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Web Site Planning and Wireframing: Part 1 of 12Installing the Web Developer toolbar and Firebug
In Web Site Planning and Wireframing: Hands-On Training, Laurie Burruss, director of digital media at Pasadena City College, demonstrates the essentials of creating a web site with a polished, professional appearance and a compelling user experience. The goal of this hands-on course is to deconstruct a web site's home page in order to identify its structural elements and feature set. Using Acrobat Pro and the web developer's toolkit, Laurie shows how to capture a homepage and create, in another layer, its visual framework (wireframe).
- Seeing, scanning, and reading a web page
- Understanding naming conventions
- Creating file structures
- Understanding page hierarchy
- Using Acrobat and Photoshop with wireframes
- Building a professional wireframe from scratch
- Identifying and using web standards in site design
- Usability Testing
Installing the Web Developer toolbar and Firebug
Now that I have downloaded and installed Firefox 3, one of the things that I like to do as a web designer/developer is to install two extensions that help save me time and are basically like having a full time person working for me. The first extension is the Web Developer toolbar and the second extension is Firebug. I'll demonstrate the Web Developer toolbar first. This extension was designed and distributed by Chris Pederick. We are on his web site. It adds a menu and a toolbar to your browser and it gives you all kinds of tools that the web designer and the developer can use to enhance, test, dissect, validate, do all kinds of things that a designer needs to do to see how that page is displaying in the browser.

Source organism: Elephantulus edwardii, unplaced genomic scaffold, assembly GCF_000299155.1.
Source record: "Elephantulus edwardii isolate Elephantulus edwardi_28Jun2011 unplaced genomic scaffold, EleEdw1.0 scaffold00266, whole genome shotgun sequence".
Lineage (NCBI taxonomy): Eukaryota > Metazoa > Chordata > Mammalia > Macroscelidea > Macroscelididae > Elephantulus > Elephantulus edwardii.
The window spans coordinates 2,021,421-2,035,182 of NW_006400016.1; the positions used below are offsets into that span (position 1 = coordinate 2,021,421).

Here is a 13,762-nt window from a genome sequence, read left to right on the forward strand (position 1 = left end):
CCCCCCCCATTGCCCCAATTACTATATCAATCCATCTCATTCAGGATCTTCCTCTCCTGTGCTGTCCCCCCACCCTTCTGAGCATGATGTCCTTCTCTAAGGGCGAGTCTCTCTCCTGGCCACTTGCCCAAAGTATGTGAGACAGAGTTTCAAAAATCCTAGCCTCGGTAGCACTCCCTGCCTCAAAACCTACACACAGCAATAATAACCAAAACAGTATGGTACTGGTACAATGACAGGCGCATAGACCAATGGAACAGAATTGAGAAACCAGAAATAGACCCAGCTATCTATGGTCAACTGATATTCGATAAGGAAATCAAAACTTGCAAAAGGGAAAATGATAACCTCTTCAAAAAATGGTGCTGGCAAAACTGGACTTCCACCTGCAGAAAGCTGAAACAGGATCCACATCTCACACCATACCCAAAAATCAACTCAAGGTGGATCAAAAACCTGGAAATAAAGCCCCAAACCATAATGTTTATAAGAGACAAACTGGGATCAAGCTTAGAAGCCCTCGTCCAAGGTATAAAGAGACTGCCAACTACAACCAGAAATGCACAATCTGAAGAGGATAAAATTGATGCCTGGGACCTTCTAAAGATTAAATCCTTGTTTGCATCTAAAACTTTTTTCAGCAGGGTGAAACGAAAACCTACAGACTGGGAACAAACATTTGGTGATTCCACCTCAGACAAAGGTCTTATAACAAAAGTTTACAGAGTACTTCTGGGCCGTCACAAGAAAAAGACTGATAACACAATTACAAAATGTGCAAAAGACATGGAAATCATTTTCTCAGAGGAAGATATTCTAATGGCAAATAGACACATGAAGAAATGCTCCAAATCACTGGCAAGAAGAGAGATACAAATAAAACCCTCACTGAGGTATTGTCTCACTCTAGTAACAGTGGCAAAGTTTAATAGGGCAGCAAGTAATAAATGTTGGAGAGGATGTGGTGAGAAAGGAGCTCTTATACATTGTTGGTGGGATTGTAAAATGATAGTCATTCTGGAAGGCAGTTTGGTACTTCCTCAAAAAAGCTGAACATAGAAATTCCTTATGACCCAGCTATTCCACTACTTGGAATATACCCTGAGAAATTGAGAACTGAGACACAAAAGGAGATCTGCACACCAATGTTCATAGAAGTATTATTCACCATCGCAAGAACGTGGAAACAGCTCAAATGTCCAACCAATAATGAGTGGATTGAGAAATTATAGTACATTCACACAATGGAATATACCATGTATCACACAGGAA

It is easy to do. You just click on the link. If Firefox pops up this yellow bar, go ahead and allow it to make a pop-up window. When you see the Install Now button turn dark blue, click on it and that means it is installed, go ahead and restart Firefox. Firefox in its new version in 3 will try to restore your tabs and windows and go ahead and let it do that so when it opens again, you won't have lost your bookmarks and tabs. Another great thing about Firefox 3 is it also gives you a great affordance, it tells you that, yes, it is been installed. Then you have the option to disable the extension or to uninstall it at that point.